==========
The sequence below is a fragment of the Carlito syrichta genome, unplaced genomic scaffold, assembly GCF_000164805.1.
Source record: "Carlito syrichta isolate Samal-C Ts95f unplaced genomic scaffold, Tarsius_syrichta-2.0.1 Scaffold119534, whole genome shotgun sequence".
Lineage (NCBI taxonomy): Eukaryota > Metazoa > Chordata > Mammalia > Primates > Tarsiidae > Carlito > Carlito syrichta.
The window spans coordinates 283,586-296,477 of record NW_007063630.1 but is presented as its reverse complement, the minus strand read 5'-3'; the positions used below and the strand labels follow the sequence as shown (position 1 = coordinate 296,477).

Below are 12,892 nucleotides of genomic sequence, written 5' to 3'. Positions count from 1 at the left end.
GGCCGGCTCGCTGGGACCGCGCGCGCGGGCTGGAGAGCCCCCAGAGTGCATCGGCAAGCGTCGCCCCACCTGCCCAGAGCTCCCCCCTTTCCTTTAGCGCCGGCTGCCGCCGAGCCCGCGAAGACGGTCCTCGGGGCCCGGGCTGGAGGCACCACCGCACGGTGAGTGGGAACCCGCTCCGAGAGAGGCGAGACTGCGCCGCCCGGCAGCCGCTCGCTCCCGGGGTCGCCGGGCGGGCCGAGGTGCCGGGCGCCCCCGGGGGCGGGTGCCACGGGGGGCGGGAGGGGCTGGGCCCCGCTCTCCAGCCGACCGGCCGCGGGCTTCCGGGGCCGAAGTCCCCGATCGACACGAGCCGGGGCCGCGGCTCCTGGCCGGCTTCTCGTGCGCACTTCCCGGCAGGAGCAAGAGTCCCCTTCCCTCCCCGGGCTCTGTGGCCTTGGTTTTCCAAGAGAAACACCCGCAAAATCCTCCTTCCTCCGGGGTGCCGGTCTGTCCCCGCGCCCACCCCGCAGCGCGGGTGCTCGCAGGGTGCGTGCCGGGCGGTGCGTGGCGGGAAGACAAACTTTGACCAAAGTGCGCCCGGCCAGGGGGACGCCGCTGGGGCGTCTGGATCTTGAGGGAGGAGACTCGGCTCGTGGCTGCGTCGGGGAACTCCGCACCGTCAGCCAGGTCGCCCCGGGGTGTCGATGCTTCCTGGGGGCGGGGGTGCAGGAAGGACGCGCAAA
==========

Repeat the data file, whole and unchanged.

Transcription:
The sequence below is a fragment of the Carlito syrichta genome, unplaced genomic scaffold, assembly GCF_000164805.1.
Source record: "Carlito syrichta isolate Samal-C Ts95f unplaced genomic scaffold, Tarsius_syrichta-2.0.1 Scaffold119534, whole genome shotgun sequence".
Lineage (NCBI taxonomy): Eukaryota > Metazoa > Chordata > Mammalia > Primates > Tarsiidae > Carlito > Carlito syrichta.
The window spans coordinates 283,586-296,477 of record NW_007063630.1 but is presented as its reverse complement, the minus strand read 5'-3'; the positions used below and the strand labels follow the sequence as shown (position 1 = coordinate 296,477).

Below are 12,892 nucleotides of genomic sequence, written 5' to 3'. Positions count from 1 at the left end.
GGCCGGCTCGCTGGGACCGCGCGCGCGGGCTGGAGAGCCCCCAGAGTGCATCGGCAAGCGTCGCCCCACCTGCCCAGAGCTCCCCCCTTTCCTTTAGCGCCGGCTGCCGCCGAGCCCGCGAAGACGGTCCTCGGGGCCCGGGCTGGAGGCACCACCGCACGGTGAGTGGGAACCCGCTCCGAGAGAGGCGAGACTGCGCCGCCCGGCAGCCGCTCGCTCCCGGGGTCGCCGGGCGGGCCGAGGTGCCGGGCGCCCCCGGGGGCGGGTGCCACGGGGGGCGGGAGGGGCTGGGCCCCGCTCTCCAGCCGACCGGCCGCGGGCTTCCGGGGCCGAAGTCCCCGATCGACACGAGCCGGGGCCGCGGCTCCTGGCCGGCTTCTCGTGCGCACTTCCCGGCAGGAGCAAGAGTCCCCTTCCCTCCCCGGGCTCTGTGGCCTTGGTTTTCCAAGAGAAACACCCGCAAAATCCTCCTTCCTCCGGGGTGCCGGTCTGTCCCCGCGCCCACCCCGCAGCGCGGGTGCTCGCAGGGTGCGTGCCGGGCGGTGCGTGGCGGGAAGACAAACTTTGACCAAAGTGCGCCCGGCCAGGGGGACGCCGCTGGGGCGTCTGGATCTTGAGGGAGGAGACTCGGCTCGTGGCTGCGTCGGGGAACTCCGCACCGTCAGCCAGGTCGCCCCGGGGTGTCGATGCTTCCTGGGGGCGGGGGTGCAGGAAGGACGCGCAAA